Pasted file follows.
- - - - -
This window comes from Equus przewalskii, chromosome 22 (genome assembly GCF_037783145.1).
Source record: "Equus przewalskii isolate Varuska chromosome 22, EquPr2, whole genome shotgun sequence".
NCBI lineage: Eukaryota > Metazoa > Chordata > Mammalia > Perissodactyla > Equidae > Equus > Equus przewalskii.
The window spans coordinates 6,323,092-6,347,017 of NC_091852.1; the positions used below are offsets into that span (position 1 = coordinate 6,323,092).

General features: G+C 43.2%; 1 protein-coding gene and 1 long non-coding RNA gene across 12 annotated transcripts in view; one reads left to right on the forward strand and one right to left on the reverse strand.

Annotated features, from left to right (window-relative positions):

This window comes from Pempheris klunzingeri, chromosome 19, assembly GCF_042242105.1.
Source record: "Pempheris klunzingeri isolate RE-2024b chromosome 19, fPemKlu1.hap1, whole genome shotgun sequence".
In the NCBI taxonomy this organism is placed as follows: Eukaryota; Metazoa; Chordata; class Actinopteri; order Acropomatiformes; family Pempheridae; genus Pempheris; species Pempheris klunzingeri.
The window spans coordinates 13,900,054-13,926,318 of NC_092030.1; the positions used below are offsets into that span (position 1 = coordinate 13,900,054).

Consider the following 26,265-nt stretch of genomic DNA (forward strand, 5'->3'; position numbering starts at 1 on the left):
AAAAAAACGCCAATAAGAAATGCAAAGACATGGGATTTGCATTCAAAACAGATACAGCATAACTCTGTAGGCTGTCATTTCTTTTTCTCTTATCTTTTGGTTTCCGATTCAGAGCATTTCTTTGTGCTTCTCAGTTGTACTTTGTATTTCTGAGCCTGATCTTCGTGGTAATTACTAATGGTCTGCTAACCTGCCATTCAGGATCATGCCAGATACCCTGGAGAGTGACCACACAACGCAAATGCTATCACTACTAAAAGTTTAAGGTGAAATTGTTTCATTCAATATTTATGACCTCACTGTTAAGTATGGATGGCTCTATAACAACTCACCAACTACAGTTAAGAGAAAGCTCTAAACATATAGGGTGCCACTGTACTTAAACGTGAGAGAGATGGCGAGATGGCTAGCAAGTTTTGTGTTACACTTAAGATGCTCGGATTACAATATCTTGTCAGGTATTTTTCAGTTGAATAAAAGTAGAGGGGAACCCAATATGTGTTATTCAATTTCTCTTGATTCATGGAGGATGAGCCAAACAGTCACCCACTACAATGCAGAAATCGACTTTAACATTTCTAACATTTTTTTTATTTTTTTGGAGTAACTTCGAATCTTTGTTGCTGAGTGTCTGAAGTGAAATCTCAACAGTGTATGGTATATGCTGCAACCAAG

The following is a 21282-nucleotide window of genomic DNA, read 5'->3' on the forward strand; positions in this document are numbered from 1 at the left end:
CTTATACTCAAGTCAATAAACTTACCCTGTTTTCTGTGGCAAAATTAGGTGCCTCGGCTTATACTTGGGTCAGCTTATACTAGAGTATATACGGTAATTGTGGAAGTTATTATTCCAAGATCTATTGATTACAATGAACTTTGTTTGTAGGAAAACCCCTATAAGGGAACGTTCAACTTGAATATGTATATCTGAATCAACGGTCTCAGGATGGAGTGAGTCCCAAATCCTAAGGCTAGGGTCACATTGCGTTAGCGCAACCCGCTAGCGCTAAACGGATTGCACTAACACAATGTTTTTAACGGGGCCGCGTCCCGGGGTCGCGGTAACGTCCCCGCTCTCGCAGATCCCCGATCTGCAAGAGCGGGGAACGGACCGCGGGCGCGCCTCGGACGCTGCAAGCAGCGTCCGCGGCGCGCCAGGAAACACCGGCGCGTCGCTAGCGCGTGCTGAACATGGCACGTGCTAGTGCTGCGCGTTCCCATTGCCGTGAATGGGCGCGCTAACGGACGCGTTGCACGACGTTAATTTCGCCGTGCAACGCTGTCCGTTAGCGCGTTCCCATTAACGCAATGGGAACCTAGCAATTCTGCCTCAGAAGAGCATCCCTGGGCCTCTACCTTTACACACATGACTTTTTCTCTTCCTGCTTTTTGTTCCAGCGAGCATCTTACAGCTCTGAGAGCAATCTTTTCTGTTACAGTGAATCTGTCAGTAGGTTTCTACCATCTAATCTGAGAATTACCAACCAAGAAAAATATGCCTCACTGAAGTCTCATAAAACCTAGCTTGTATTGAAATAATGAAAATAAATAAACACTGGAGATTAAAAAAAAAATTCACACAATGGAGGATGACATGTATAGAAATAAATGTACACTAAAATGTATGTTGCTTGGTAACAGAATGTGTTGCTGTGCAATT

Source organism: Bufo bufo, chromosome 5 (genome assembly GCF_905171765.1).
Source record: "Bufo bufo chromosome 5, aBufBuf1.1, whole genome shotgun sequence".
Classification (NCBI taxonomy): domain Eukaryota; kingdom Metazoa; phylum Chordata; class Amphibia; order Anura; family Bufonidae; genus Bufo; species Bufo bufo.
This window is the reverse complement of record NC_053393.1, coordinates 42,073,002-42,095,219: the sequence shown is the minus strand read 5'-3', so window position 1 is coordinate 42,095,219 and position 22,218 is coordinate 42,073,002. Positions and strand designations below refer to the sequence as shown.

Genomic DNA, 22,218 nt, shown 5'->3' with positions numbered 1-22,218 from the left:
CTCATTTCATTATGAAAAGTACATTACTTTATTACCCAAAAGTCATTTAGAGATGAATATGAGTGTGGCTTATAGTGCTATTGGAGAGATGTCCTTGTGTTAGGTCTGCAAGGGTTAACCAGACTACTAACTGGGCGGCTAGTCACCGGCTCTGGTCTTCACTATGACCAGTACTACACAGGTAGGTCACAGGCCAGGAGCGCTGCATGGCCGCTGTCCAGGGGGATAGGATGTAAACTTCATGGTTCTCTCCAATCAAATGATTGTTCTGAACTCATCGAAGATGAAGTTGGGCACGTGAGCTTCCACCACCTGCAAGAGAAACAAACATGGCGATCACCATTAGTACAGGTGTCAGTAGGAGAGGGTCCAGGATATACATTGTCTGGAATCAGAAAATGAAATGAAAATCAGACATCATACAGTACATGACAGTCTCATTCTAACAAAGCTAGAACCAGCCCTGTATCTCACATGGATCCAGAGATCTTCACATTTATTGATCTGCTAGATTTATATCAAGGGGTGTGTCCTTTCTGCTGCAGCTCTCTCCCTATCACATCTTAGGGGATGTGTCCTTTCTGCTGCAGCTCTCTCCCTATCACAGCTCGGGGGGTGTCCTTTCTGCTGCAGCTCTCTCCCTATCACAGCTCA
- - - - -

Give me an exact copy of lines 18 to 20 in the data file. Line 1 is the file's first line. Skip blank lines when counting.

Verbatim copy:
This window is the reverse complement of record NC_053393.1, coordinates 42,073,002-42,095,219: the sequence shown is the minus strand read 5'-3', so window position 1 is coordinate 42,095,219 and position 22,218 is coordinate 42,073,002. Positions and strand designations below refer to the sequence as shown.

Genomic DNA, 22,218 nt, shown 5'->3' with positions numbered 1-22,218 from the left:
CTCATTTCATTATGAAAAGTACATTACTTTATTACCCAAAAGTCATTTAGAGATGAATATGAGTGTGGCTTATAGTGCTATTGGAGAGATGTCCTTGTGTTAGGTCTGCAAGGGTTAACCAGACTACTAACTGGGCGGCTAGTCACCGGCTCTGGTCTTCACTATGACCAGTACTACACAGGTAGGTCACAGGCCAGGAGCGCTGCATGGCCGCTGTCCAGGGGGATAGGATGTAAACTTCATGGTTCTCTCCAATCAAATGATTGTTCTGAACTCATCGAAGATGAAGTTGGGCACGTGAGCTTCCACCACCTGCAAGAGAAACAAACATGGCGATCACCATTAGTACAGGTGTCAGTAGGAGAGGGTCCAGGATATACATTGTCTGGAATCAGAAAATGAAATGAAAATCAGACATCATACAGTACATGACAGTCTCATTCTAACAAAGCTAGAACCAGCCCTGTATCTCACATGGATCCAGAGATCTTCACATTTATTGATCTGCTAGATTTATATCAAGGGGTGTGTCCTTTCTGCTGCAGCTCTCTCCCTATCACATCTTAGGGGATGTGTCCTTTCTGCTGCAGCTCTCTCCCTATCACAGCTCGGGGGGTGTCCTTTCTGCTGCAGCTCTCTCCCTATCACAGCTCA